Before my time here at Thrive I never really knew how distracted I was. I never knew the number of times that I got off task and would do something less productive. At my last job, it was a common occurrence for the other workers to start a project for someone or to be given a list of things that needed to be done and not do them. It was baffling to me when business coach Clay told me that the average American takes twenty-three minutes to recover from being distracted. Looking back on my time before Thrive and at other jobs, I can see that now. The fact that the managers at my old job would give us a list of things to do during the day, and the fact that it would be a struggle for the morning, afternoon and closing staff to complete them makes sense. The number of distractions that pop up in your life will be roughly the same, some days more and some days less. However, in order to be productive, it is up to the person to get back on task when those ugly distractions come up.
Knowing when I get distracted and realizing the fact I did get off task is my key to making sure I can get back on task faster.
If we are going on the statistic that the average American takes twenty-three minutes to recover from a distraction and the average American is distracted by their smartphones at least eleven times per day, which means that in an eight-hour workday they are distracted for four of those hours. When people get distracted by another colleague they like to chit chat, they like to tell stories that do not benefit anyone and in general no work actually gets done. Being able to recover from distractions faster than the average of twenty-three minutes is a business coach skill that I have been able to develop since working here. As an SEO manager it is my role to make sure that the team stays on task, writes the articles in a quality manner and of course makes sure I can answer all their questions. On average I would say that someone needs help, has an issue with a question or in general needs me to come to talk to them two times every hour. If I was part of that statistic that took twenty-three minutes to get back on task, I would never make any money.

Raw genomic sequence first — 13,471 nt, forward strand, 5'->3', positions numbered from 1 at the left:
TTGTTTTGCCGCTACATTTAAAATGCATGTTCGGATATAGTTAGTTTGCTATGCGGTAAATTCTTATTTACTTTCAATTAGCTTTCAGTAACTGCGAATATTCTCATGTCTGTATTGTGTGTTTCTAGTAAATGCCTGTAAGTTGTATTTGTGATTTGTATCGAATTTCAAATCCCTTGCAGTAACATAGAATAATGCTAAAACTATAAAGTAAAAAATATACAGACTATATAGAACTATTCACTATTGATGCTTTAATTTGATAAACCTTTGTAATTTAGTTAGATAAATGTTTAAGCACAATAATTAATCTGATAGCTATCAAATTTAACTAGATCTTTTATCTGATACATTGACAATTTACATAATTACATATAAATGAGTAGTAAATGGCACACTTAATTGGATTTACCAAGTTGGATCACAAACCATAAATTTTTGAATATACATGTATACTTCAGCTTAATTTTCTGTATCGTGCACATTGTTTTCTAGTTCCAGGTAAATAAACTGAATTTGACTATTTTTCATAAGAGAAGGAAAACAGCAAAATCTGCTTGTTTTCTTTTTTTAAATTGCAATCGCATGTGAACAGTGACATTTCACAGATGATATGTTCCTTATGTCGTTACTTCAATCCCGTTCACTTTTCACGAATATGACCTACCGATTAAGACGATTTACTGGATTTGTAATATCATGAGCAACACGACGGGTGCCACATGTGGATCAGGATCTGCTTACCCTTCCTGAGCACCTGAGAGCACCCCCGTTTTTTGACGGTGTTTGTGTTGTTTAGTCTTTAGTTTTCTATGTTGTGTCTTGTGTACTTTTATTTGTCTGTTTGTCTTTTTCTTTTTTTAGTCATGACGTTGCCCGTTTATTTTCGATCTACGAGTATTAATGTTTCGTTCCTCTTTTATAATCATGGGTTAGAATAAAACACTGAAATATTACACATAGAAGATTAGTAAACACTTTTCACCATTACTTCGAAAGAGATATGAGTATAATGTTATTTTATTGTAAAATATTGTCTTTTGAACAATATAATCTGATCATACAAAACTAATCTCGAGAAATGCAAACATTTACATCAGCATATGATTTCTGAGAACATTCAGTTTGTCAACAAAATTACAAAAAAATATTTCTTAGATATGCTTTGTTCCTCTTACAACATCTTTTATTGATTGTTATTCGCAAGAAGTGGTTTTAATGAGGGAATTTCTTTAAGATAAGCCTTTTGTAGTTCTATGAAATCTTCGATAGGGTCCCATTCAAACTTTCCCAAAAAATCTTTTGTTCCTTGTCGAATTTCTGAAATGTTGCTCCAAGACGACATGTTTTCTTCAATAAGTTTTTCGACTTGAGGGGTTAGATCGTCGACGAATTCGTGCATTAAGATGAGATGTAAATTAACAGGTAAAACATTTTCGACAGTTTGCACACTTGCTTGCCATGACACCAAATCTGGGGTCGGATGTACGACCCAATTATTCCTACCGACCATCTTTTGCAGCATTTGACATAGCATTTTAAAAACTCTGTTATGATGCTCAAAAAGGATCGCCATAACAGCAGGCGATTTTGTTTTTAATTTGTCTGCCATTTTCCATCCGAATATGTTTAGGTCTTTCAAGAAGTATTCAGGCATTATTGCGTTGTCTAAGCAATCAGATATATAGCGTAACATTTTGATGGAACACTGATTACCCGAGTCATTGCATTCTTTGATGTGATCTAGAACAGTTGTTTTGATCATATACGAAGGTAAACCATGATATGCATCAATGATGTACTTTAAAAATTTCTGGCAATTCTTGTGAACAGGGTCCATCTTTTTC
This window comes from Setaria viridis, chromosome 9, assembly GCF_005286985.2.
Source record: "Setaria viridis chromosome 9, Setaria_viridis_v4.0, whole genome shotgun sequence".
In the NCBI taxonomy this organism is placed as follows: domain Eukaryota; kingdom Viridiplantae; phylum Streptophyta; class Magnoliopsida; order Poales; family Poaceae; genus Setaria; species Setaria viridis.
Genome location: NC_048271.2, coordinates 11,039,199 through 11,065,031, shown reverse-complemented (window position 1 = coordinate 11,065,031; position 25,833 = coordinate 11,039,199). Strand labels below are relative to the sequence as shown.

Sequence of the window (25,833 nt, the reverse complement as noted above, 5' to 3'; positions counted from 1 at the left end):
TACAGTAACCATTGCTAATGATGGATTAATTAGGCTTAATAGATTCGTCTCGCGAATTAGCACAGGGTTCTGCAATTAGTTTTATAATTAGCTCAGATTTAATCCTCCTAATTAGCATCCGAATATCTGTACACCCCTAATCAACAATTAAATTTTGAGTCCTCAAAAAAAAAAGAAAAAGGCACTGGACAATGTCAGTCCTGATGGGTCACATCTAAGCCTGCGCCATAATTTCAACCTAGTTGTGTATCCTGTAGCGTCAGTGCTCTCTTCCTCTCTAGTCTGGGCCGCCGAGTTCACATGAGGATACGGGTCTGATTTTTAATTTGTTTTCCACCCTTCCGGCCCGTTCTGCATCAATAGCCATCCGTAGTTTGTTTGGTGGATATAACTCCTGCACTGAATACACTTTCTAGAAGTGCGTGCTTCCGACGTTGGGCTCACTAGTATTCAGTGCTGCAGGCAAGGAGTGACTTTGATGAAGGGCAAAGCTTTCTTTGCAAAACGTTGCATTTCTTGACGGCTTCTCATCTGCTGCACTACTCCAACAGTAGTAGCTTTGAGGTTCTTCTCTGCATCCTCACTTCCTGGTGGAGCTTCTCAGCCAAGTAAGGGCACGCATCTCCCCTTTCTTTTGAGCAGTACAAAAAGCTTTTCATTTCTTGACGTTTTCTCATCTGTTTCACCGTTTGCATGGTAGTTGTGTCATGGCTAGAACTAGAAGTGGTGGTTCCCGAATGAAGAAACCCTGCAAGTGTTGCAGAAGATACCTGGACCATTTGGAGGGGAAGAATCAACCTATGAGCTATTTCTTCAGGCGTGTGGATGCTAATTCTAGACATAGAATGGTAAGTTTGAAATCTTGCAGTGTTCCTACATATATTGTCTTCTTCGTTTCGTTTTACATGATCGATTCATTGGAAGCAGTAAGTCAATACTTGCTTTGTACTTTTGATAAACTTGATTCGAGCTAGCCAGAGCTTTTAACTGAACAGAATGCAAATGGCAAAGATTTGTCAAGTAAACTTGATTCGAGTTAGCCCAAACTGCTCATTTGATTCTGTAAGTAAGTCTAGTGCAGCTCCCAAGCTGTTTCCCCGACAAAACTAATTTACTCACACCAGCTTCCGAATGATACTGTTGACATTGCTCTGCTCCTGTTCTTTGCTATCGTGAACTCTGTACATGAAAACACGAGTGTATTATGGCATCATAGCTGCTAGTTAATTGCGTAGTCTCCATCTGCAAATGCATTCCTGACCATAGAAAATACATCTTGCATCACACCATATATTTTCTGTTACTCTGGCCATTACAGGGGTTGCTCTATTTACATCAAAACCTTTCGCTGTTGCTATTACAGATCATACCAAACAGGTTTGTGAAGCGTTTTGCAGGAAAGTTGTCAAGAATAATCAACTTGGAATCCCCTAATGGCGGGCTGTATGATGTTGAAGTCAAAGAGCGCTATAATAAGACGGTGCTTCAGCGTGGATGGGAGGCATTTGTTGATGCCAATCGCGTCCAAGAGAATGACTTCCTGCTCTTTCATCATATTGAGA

Do not get me wrong, I am not a robot that does not get distracted and does not take any time to recover. I get distracted but I take less time to get back on my task due to what I have learned from business coaches Clay and Jonathan Kelly. Knowing when I get distracted and realizing the fact I did get off task is my key to making sure I can get back on task faster. Knowing what I need to do throughout the day and having a time-sensitive goal I need to hit also drives me to recover faster than normal. Most of the people who do take that twenty-three minutes to get back to what they were doing did not have a time-sensitive task they were doing. Acting with urgency and knowing that you only have 24 hours per day is what drives me to not let myself stay distracted.